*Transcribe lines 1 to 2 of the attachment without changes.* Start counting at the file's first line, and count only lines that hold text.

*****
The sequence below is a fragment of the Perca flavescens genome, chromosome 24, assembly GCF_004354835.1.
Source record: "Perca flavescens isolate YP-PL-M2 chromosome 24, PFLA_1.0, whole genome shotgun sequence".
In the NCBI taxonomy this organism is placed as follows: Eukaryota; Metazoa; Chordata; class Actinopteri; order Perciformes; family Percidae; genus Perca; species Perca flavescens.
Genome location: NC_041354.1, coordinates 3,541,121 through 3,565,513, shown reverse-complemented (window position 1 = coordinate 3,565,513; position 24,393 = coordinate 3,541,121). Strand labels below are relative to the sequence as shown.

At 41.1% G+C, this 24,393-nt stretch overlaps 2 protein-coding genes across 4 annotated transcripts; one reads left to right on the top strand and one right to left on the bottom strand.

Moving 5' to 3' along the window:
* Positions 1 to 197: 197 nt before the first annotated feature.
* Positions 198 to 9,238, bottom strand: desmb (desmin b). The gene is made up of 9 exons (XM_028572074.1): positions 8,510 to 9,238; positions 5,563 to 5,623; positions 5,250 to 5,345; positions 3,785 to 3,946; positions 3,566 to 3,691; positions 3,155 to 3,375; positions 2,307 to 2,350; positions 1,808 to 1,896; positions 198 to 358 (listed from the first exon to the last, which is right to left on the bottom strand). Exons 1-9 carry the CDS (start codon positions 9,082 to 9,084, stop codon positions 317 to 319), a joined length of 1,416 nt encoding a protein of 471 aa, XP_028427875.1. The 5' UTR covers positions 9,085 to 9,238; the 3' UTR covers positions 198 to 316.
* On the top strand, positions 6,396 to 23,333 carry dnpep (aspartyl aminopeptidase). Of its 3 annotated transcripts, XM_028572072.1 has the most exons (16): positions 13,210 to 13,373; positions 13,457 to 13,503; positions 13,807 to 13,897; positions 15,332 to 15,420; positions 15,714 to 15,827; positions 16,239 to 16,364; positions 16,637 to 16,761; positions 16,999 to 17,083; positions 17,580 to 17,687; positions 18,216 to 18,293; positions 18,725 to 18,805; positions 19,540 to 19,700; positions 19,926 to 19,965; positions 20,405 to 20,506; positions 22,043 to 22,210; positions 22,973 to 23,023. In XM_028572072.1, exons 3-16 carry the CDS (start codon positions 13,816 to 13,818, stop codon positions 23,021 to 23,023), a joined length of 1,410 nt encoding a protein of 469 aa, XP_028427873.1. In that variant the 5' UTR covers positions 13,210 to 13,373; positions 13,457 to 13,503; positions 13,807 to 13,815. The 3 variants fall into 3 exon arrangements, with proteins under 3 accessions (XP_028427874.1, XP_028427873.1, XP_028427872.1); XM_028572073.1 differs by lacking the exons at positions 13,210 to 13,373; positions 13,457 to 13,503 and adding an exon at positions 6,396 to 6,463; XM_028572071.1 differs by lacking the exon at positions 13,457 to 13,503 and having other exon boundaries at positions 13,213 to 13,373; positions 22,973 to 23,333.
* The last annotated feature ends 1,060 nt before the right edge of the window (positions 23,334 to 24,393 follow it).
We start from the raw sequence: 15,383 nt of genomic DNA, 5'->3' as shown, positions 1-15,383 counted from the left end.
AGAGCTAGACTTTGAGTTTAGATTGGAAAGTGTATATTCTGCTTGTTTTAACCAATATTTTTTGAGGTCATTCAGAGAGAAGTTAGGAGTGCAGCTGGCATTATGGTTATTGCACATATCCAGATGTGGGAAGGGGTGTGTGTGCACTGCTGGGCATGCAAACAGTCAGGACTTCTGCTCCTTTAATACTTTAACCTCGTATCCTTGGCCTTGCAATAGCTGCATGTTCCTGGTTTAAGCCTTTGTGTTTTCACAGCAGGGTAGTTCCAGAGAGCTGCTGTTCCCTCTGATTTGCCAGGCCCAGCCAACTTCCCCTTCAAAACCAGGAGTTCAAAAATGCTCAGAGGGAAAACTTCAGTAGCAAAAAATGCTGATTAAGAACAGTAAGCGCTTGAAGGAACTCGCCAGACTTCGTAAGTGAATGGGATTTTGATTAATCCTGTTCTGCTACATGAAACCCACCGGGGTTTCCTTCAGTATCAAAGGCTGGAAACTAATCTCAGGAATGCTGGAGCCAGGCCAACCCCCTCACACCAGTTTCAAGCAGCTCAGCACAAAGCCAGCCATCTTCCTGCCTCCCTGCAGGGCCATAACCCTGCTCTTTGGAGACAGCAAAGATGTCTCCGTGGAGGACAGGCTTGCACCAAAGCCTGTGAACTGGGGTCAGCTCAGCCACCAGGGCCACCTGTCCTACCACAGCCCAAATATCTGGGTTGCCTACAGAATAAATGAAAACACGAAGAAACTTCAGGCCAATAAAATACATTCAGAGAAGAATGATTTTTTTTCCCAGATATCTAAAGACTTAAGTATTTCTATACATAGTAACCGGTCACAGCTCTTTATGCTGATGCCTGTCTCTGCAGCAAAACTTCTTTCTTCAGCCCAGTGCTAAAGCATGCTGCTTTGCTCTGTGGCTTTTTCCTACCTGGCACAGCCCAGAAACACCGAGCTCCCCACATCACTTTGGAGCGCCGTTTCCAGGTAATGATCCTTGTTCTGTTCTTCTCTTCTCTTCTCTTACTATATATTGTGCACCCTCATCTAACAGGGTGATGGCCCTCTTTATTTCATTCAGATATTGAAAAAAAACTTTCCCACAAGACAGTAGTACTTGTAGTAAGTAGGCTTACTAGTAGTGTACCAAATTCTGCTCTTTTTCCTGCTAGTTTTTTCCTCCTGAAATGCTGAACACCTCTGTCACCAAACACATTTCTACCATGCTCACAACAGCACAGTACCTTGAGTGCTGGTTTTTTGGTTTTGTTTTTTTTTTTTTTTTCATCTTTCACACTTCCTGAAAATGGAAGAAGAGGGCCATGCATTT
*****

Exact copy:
The sequence below is a fragment of the Perca flavescens genome, chromosome 24, assembly GCF_004354835.1.
Source record: "Perca flavescens isolate YP-PL-M2 chromosome 24, PFLA_1.0, whole genome shotgun sequence".